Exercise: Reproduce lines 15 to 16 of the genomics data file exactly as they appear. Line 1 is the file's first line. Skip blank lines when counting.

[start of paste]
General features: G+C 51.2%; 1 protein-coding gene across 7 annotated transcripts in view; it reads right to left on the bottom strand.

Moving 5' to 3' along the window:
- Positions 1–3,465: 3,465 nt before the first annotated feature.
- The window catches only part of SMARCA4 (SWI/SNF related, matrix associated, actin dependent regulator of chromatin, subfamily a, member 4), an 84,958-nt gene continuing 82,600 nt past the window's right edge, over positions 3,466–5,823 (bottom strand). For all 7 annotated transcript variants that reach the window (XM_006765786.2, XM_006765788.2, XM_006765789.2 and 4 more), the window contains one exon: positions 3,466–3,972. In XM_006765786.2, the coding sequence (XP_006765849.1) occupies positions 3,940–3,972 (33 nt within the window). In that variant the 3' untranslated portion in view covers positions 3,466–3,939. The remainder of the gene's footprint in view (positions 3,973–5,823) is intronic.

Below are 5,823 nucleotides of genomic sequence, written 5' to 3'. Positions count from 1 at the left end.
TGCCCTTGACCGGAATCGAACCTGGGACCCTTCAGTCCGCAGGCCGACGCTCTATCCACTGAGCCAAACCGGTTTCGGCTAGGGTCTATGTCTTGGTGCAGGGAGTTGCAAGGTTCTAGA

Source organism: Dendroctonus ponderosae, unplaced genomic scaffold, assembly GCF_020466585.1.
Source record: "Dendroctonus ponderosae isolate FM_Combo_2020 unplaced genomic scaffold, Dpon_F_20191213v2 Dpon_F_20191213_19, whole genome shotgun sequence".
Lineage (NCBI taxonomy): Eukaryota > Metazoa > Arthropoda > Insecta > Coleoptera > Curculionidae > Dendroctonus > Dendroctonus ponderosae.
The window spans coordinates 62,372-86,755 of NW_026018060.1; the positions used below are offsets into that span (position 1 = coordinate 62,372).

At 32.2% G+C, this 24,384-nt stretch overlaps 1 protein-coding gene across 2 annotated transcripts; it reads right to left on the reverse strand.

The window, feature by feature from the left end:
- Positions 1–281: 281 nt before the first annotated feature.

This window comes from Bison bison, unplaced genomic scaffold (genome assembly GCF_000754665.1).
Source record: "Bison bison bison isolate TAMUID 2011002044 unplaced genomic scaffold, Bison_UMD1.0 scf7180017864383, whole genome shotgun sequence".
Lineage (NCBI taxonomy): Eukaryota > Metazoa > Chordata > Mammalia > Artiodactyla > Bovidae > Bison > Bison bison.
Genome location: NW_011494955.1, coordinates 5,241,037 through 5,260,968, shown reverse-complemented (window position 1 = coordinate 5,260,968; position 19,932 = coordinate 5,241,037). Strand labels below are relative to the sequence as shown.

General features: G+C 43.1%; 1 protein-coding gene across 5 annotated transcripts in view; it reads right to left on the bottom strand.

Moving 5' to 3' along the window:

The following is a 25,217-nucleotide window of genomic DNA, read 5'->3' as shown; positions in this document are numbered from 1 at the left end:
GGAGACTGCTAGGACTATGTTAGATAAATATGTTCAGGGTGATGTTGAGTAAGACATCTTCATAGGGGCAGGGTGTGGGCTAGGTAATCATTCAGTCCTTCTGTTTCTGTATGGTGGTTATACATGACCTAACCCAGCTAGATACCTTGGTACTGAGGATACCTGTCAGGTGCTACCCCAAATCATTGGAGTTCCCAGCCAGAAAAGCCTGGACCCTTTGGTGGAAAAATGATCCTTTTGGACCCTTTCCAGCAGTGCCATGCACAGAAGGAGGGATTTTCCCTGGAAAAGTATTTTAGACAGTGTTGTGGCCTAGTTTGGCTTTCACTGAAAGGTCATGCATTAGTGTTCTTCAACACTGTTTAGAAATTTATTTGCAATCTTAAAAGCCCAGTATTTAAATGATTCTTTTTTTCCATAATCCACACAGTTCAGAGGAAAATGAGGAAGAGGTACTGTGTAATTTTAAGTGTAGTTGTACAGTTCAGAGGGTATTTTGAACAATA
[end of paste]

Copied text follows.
Source record: "Bison bison bison isolate TAMUID 2011002044 unplaced genomic scaffold, Bison_UMD1.0 scf7180017864383, whole genome shotgun sequence".
Lineage (NCBI taxonomy): Eukaryota > Metazoa > Chordata > Mammalia > Artiodactyla > Bovidae > Bison > Bison bison.